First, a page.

Luke 22 v 14 – 23
It’s strange, this ‘social separation’, it gets you doing things that you have put off for years. Even though there has been opportunity many times before and you’ve put it off, but now we are looking round for things to do and we have decided that now is the time. I have to admit that am just the same, after all I’m at home a lot anyway but today is the day for doing that job, and for me it was sorting out the ottoman in my bedroom.
Do we still have ottomans? Mine came when Jeans wardrobe started to get full so things were moved out into the ottoman to make more room. Since then it has changed its purpose into a store for old photographs. For the past few years it has only been opened in order to deposit more photos and then the lid has been firmly shut, so it was time that I spent an hour sorting it out.
The only problem is once you start looking at one photo you have to look at them all and there are so many things to look at. That suit I was wearing in 1980 I’ve still got, and that Rugby shirt from 1978 I’m still wearing, and when did I have so much hair? And was my beard really black?
Of course not all the photos are of me they are mostly of family holidays on the beach and in the sea and there lies another problem, what year was that? Was it 1978 or 79, how old was Sam, how old was Helen, had Sarah been born then? The job that was going take no more than an hour was still incomplete at bedtime and in my case I have stride over piles of photos to get to my bed, guess what I’ll be doing tomorrow?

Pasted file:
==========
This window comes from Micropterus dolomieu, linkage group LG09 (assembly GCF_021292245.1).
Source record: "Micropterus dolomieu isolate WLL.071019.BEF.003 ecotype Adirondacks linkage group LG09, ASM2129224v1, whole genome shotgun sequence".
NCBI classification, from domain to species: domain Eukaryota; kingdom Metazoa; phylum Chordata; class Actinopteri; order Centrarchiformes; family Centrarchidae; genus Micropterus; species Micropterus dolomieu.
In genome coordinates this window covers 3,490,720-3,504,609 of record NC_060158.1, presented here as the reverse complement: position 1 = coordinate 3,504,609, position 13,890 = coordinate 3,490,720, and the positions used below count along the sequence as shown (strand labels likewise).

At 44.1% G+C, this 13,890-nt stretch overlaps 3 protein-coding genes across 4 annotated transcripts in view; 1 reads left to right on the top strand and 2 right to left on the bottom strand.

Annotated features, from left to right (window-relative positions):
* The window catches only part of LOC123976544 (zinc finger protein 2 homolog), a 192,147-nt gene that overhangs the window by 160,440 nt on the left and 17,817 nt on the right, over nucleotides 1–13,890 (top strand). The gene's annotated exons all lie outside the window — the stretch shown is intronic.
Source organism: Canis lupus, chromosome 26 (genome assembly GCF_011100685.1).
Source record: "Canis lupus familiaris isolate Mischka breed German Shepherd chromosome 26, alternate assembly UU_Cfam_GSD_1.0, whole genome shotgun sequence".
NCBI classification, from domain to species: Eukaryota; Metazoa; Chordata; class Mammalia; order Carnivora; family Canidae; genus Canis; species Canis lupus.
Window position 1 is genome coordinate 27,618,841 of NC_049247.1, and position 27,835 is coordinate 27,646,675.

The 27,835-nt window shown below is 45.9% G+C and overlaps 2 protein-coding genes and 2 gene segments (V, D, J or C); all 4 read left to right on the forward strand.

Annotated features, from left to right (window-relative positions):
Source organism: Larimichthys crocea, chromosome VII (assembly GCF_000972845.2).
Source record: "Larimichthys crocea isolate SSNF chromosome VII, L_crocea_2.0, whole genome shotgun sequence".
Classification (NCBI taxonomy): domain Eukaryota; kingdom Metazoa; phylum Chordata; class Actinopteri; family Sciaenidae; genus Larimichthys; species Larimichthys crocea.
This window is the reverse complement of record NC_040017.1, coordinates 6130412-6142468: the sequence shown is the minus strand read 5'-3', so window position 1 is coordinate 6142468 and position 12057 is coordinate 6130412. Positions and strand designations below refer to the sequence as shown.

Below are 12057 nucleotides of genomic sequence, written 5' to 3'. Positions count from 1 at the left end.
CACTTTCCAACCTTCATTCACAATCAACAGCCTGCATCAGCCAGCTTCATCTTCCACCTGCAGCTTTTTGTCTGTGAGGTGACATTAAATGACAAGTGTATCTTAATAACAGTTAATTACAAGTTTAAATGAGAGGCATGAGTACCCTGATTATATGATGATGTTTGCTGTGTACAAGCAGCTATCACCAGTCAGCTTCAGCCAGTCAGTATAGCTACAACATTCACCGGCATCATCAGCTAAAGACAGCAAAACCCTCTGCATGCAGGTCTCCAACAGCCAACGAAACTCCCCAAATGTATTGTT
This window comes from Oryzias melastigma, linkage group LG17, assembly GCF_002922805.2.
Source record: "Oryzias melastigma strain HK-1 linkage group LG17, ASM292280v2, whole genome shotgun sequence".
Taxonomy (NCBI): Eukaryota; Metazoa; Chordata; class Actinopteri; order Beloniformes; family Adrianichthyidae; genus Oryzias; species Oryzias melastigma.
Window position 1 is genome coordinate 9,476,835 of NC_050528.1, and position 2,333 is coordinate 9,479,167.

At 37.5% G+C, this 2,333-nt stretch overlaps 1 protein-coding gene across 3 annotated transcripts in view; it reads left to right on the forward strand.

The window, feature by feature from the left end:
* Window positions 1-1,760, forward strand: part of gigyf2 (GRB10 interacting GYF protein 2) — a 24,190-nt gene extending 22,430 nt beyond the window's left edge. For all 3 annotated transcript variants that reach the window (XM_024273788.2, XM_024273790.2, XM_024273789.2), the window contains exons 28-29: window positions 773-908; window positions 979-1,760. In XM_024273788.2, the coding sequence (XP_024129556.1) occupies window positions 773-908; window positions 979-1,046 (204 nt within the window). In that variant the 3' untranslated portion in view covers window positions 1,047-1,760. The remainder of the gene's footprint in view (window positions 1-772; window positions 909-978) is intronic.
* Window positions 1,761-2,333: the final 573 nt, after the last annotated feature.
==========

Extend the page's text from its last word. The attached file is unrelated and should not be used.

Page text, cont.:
One thing this process does do is make you remember, memories come flooding back and you wish you could go back to some of the places and relive that time again.
I’ve just finished reading a book (yes that’s right it’s another thing we do in ‘social separation’), Tinker Sailor Soldier Spy by John LeCarre, it’s cold war spy story where there is a ’mole’ in the government. The hero George Smiley, has to go back in time to find the evidence. Only by looking at old photographs can he jog the memories of those people involved, and I sort of knew how he felt, I wished I had him here in my ottoman.
While taking a break from my photos, I had a conversation over the fence (much more than two metres apart) with my neighbour and in conversation I flippantly mentioned that the schools must be back to normal as they would have been on holiday for Easter. She was taken aback and suddenly said ‘I forgotten all about Easter’. In all the confusion about Coronavirus it had slipped her mind that Easter was approaching.
How can we forget about Easter? It’s the foundation of our faith and salvation through Jesus Christ’s death on the cross and resurrection. Could it be that in the confusion of our lives we push to one side the most important event in the history of humankind.
Luke’s Gospel (Luke 22 v 19) tells us that as Jesus shared the bread and wine at that last supper he said ‘Do this in memory of me’. It’s as though Jesus is saying; I will remember you always, but I do this so you will remember me.
It is likely that most of us will unable to take communion together at this time but with each meal we have let’s use it to remember what our Lord Jesus Christ did for each one of us. Let us use our meals as a photograph of God’s love to jog our memories of our Lord Jesus Christ’s sacrifice for us all.
‘Do this in memory of me.’